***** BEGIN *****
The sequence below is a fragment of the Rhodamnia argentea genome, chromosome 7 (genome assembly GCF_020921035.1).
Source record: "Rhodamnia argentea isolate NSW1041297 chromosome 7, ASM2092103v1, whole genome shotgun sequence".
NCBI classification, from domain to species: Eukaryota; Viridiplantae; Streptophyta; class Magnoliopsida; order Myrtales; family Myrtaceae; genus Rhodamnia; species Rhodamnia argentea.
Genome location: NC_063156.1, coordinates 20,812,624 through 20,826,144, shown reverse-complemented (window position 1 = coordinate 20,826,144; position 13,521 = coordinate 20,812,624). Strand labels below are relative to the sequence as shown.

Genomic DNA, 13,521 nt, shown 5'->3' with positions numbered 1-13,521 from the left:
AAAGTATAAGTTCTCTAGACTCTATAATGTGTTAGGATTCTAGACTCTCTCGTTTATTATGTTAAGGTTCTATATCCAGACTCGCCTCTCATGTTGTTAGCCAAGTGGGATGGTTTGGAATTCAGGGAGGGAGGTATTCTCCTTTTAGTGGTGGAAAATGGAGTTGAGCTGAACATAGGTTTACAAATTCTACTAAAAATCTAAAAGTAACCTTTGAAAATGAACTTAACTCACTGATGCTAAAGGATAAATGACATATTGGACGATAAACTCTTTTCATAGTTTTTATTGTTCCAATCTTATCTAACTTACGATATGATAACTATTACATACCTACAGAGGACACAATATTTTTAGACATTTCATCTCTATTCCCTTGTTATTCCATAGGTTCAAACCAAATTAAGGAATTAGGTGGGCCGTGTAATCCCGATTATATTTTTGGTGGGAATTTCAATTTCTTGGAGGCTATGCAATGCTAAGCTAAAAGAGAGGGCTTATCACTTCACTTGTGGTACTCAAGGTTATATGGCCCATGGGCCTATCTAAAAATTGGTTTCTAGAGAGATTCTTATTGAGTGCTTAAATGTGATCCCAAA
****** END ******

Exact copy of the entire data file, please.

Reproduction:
The sequence below is a fragment of the Rhodamnia argentea genome, chromosome 7 (genome assembly GCF_020921035.1).
Source record: "Rhodamnia argentea isolate NSW1041297 chromosome 7, ASM2092103v1, whole genome shotgun sequence".
NCBI classification, from domain to species: Eukaryota; Viridiplantae; Streptophyta; class Magnoliopsida; order Myrtales; family Myrtaceae; genus Rhodamnia; species Rhodamnia argentea.
Genome location: NC_063156.1, coordinates 20,812,624 through 20,826,144, shown reverse-complemented (window position 1 = coordinate 20,826,144; position 13,521 = coordinate 20,812,624). Strand labels below are relative to the sequence as shown.

Genomic DNA, 13,521 nt, shown 5'->3' with positions numbered 1-13,521 from the left:
AAAGTATAAGTTCTCTAGACTCTATAATGTGTTAGGATTCTAGACTCTCTCGTTTATTATGTTAAGGTTCTATATCCAGACTCGCCTCTCATGTTGTTAGCCAAGTGGGATGGTTTGGAATTCAGGGAGGGAGGTATTCTCCTTTTAGTGGTGGAAAATGGAGTTGAGCTGAACATAGGTTTACAAATTCTACTAAAAATCTAAAAGTAACCTTTGAAAATGAACTTAACTCACTGATGCTAAAGGATAAATGACATATTGGACGATAAACTCTTTTCATAGTTTTTATTGTTCCAATCTTATCTAACTTACGATATGATAACTATTACATACCTACAGAGGACACAATATTTTTAGACATTTCATCTCTATTCCCTTGTTATTCCATAGGTTCAAACCAAATTAAGGAATTAGGTGGGCCGTGTAATCCCGATTATATTTTTGGTGGGAATTTCAATTTCTTGGAGGCTATGCAATGCTAAGCTAAAAGAGAGGGCTTATCACTTCACTTGTGGTACTCAAGGTTATATGGCCCATGGGCCTATCTAAAAATTGGTTTCTAGAGAGATTCTTATTGAGTGCTTAAATGTGATCCCAAA